VIRTUE ETHICS ethics is not something you are done with at some point, but it is a continuous effort to illuminate the moral terrain and to understand our basic values in light of our current challenges *Gjerris M, Gamborg C. Röcklinsberg H, Anthony R ‘The Price of Responsibility: Ethics of Animal Husbandry in a Time of Climate Change’ J Agric Environ Ethics DOI /s RESPECT RESPONSIBILITY REALISM RECOURSE TO THE GOLDEN RULE ISTs for home monitoring of people with mild Alzheimers: greater independence or greater isolation? ISTs ETHICS8
9 METAPHYSICS OF RECOGNITION G Gillett Cyborgs and moral identity J Med Ethics 2006;32:79–83. doi: /jme ‘‘What change in an object results in a metaphysical difference so that we have a different object (or kind of object) on our hands from the one with which we started?’’ …it is the total form that is revealed in a lived life story that gives a being the identity which matters morally and that identity, in the sense we respond to it in our moral thinking, is somewhat indifferent to the material of which the being is made except in so far as that material affects the relevant lived experience (which is not independent of how we react and respond). [need for] …reflective or perceptual equilibrium, involving both intuitions and a rational analysis of the facts surrounding relevant encounters and their characteristics. In the end, however, one judges according to the responses one finds evoked in oneself and their sustainability over time, and to reflection, in much the way that the Aristotelians claim. Faced with this strange moral fruit we, ‘‘suck it and see’’. Is the being before me able to feel pain? Does the being before me develop attachments and make an appeal to me? Does the being before me have a story in which moral participation features? … what we ought to do is to be true to our nature as beings who live as members of a kingdom of ends able to recognise, take account of, and respond to each others’ subjectivities as they are revealed in lived experience when we interact with each other and tell our stories. … in any imaginable case, I think we ought to react on the basis of a sum, albeit complex, dynamic, and impossible to reduce to formulations, of the mutual participation in language games where morality is relevant. On the basis of that complex engagement in a many faceted discourse, our conception (metaphysical if you like) of what a human being is is derived from the beings with whom we share these formative and sustaining interactions. the epistemic virtues needed to gather the data relevant to the metaphysical question cannot be exercised in the absence of the right moral attitudes. It therefore seems to me that a cyborg is, on the present account, as human as his or her life among us indicates to those who approach the encounter with an openness to others and a sense of life. The creature concerned ought then to be treated as such an acquaintance would treat them.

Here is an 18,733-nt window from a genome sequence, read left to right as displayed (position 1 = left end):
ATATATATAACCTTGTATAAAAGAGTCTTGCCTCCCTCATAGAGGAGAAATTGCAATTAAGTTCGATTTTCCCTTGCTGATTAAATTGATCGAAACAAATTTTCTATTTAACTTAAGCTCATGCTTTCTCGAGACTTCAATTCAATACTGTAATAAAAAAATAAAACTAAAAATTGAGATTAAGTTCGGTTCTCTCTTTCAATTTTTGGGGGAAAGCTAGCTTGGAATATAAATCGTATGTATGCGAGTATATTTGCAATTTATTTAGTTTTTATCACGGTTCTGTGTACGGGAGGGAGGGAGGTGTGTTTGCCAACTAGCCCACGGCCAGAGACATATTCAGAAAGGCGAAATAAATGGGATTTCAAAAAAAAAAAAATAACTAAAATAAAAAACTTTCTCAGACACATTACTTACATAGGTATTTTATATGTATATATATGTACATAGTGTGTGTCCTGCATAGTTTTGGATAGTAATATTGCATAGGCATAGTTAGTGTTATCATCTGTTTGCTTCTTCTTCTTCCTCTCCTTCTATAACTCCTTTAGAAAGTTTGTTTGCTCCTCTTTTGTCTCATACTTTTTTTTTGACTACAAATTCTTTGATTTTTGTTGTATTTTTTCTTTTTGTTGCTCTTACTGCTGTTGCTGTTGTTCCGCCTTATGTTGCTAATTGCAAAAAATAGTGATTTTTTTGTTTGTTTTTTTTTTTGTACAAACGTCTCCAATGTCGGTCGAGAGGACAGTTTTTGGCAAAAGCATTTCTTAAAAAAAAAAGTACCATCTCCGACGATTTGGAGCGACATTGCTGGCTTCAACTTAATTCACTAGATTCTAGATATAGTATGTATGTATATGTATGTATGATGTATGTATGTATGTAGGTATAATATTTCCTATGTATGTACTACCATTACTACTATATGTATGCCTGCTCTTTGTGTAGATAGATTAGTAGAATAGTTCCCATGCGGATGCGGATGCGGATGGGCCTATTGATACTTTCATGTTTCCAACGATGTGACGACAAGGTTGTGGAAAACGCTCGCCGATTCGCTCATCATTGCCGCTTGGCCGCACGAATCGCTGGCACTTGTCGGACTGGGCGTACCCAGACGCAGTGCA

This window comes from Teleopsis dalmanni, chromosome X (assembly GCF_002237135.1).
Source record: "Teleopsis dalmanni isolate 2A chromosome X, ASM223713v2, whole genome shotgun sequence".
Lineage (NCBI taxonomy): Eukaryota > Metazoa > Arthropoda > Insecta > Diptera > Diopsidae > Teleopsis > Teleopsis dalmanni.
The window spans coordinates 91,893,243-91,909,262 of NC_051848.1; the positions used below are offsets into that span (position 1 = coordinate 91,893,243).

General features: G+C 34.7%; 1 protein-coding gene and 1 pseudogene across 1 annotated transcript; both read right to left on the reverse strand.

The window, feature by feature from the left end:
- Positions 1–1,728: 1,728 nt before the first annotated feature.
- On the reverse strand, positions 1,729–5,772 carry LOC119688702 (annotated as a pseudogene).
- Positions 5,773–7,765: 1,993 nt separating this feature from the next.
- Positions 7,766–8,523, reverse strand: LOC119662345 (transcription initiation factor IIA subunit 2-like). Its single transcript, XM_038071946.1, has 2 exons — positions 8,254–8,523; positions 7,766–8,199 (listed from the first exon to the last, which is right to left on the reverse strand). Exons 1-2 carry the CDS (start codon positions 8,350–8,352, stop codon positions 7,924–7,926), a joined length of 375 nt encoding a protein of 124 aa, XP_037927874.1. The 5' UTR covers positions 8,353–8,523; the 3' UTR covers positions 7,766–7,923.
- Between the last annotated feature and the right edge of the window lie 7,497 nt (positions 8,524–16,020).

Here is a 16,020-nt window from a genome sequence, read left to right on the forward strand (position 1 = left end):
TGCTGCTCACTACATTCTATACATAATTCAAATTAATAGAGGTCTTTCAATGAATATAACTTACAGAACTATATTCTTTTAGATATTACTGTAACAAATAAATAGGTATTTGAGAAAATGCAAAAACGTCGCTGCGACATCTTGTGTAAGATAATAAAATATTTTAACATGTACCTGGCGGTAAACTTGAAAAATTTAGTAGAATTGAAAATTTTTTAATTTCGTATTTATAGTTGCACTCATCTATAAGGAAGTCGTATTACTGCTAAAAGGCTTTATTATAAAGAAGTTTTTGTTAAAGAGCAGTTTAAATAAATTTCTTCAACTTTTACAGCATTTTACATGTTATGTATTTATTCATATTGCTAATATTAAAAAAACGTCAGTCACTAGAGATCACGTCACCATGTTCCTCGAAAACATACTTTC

MORALITY OF RESPONSIBILITY Especially with respect to the brain, where technology intimately affects the person at the location of their decision-making, personhood becomes an issue. For example, if the user of a brain pacemaker is in fluenced by stimulation to become more impulsive, and he or she commits a crime, how should the user be treated? Is he or she a full person who is expected to uphold standards of society by not breaking the law? Alternatively, should society give this individual leniency because the technology aspect of his or her being cannot be held morally accountable? Naufel S ‘Nanotechnology, the Brain, and Personal Identity in Hays SA et al (eds) Nanotechnology, the Brain, and the Future. Yearbook of Nanotechnology in Society : ISTs ETHICS10